An Immigrant's Story
It Books, Paperback, 9780061966873, 250pp.
Publication Date: May 2013
Wyclef Jean is one of the most influential voices in hip-hop. He rocketed to fame in the 1990s with the Fugees, whose multiplatinum album, The Score, would prove a landmark in music history, winning two Grammys and going on to become one of the bestselling hip-hop albums of all time. In Purpose, Wyclef recounts his path to fame from his impoverished childhood in "Baby Doc" Duvalier's Haiti and the mean streets of Brooklyn and Newark to the bright lights of the world stage.
The son of a pastor and grandson of a Vodou priest, Wyclef was born and raised in the slums of Haiti, moving with his family to New York when he was nine. He lived in Brooklyn's notorious Marlboro projects until his father, Gesner Jean, took them to Newark, where he converted a burnt-out funeral home into a house for his family and a church for his congregation. But life in New Jersey was no easier for Wyclef, who found it hard to shake his refugee status. Forced to act as a literal and cultural translator for his parents while still trying to master English himself, Wyclef soon learned that fitting in would be a constant struggle. He made his way by competing in "freestyle" rap battles, eventually becoming the best MC in his school. At the same time, Wyclef was singing in his father's choir and learning multiple instruments while also avidly exploring funk, rock, reggae, and jazzan experience that would forever shape his sound. When Wyclef chose to pursue a career in music over attending theological school, Gesner, who hated rap, nearly disowned him, creating a gulf between father and son that would take nearly a decade to bridge.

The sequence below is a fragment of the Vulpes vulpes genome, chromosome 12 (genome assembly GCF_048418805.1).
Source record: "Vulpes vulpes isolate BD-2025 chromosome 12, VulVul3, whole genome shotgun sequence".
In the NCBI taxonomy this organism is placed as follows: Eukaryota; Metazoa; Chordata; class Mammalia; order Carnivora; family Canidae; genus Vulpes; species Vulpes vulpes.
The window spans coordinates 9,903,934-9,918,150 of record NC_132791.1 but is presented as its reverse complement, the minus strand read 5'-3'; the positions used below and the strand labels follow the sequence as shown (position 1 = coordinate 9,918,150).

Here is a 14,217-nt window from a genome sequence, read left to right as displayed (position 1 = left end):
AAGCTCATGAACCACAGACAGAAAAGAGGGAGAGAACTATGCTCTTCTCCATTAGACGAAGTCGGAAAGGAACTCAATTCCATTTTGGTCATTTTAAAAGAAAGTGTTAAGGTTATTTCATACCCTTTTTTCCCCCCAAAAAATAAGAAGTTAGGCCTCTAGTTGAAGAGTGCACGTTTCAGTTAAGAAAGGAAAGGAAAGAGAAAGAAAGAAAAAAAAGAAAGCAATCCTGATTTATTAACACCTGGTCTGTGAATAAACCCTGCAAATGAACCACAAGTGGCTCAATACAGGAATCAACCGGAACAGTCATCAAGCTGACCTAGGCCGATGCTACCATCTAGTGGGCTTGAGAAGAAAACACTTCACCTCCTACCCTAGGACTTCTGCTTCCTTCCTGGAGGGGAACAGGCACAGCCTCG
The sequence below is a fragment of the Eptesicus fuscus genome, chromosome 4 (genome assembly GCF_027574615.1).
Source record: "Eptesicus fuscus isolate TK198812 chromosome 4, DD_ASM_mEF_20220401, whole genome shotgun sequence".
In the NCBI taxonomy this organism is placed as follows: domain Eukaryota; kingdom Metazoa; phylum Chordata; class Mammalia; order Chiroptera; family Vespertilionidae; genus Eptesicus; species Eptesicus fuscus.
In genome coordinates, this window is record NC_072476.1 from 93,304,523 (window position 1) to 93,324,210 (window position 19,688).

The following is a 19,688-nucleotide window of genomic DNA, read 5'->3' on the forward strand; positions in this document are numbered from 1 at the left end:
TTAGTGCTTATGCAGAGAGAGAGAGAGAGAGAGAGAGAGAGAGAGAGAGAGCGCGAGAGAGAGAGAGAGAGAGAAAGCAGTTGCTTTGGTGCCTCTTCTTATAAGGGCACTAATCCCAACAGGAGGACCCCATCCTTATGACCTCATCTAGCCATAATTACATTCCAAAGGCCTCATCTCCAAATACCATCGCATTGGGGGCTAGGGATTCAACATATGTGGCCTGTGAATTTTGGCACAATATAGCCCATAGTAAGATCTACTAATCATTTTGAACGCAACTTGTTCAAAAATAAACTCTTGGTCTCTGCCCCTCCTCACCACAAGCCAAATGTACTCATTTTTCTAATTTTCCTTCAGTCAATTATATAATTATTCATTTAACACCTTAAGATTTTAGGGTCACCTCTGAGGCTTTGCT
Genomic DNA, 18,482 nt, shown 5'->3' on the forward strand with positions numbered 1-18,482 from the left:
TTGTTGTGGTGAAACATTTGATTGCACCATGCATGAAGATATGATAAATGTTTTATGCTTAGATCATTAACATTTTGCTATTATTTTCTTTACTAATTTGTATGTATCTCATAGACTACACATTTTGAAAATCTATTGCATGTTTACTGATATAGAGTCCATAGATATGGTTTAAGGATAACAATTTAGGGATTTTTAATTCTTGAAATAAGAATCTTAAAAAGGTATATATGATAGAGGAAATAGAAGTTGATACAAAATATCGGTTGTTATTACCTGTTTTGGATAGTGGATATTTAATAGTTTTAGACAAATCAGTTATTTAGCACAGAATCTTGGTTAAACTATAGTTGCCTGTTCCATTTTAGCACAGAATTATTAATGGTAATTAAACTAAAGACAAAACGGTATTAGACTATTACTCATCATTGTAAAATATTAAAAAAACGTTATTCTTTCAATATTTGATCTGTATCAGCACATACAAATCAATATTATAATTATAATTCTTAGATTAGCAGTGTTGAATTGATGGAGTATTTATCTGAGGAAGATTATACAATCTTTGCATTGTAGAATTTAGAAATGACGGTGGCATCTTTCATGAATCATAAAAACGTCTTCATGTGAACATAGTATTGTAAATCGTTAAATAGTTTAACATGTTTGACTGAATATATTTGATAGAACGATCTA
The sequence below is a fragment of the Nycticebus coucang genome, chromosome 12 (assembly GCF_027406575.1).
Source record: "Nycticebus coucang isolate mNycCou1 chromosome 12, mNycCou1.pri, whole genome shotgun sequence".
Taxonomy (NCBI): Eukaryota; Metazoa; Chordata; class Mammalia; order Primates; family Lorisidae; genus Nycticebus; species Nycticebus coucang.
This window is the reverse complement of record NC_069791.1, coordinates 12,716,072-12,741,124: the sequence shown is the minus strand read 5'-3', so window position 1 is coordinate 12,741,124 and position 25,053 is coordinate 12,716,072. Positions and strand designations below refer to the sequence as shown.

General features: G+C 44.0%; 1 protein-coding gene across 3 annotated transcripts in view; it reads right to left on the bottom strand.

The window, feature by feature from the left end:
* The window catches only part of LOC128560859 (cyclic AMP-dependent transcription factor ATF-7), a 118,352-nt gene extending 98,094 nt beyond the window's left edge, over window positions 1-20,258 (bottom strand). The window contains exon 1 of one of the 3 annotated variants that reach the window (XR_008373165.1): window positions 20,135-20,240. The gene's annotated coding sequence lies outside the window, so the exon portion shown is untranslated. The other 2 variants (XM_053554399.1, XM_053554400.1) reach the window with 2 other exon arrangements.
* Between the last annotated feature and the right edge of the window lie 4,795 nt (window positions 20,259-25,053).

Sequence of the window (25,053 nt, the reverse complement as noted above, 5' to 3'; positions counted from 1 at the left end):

Within a few short years, Wyclef would catapult to international renown with the Fugees. In Purpose he details for the first time ever the inside story of the group: their rise and fall, and his relationships with Pras and Lauryn Hill.
Wyclef also looks back with candor at the catastrophic earthquake that struck Haiti in 2010 and his efforts to help rebuild his homeland, including the controversy surrounding YÉle, his aid organization, and his exploratory bid for president of the island nation. The story revealed in Purpose is one of inspiration, full of drama and humor, told in compelling detail, about the incredible life of one of our most revered musical icons.
Anthony Bozza is the author of four New York Times Bestsellers, including Whatever You Say I Am: The Life and Times of Eminem, Slash, co-written with Slash and the #1 bestselling Too Fat to Fish, co-written with Artie Lange. Bozza was a staff writer and editor for Rolling Stone magazine for seven years, during which he profiled a diverse range of artists from Eminem and the Wu-Tang Clan to Trent Reznor and U2. He lives in New York City.
“[A] riveting memoir . . . Jean is candid in chronicling the drama of the music business and his heartfelt anguish for his homeland while struggling with success and commitment.”
“Jean’s passion for music, his fierce love for his family and for Lauryn Hill, his partner in the Fugees, and his deep and abiding devotion to his native country, Haiti, forcefully reach out and grab the reader.”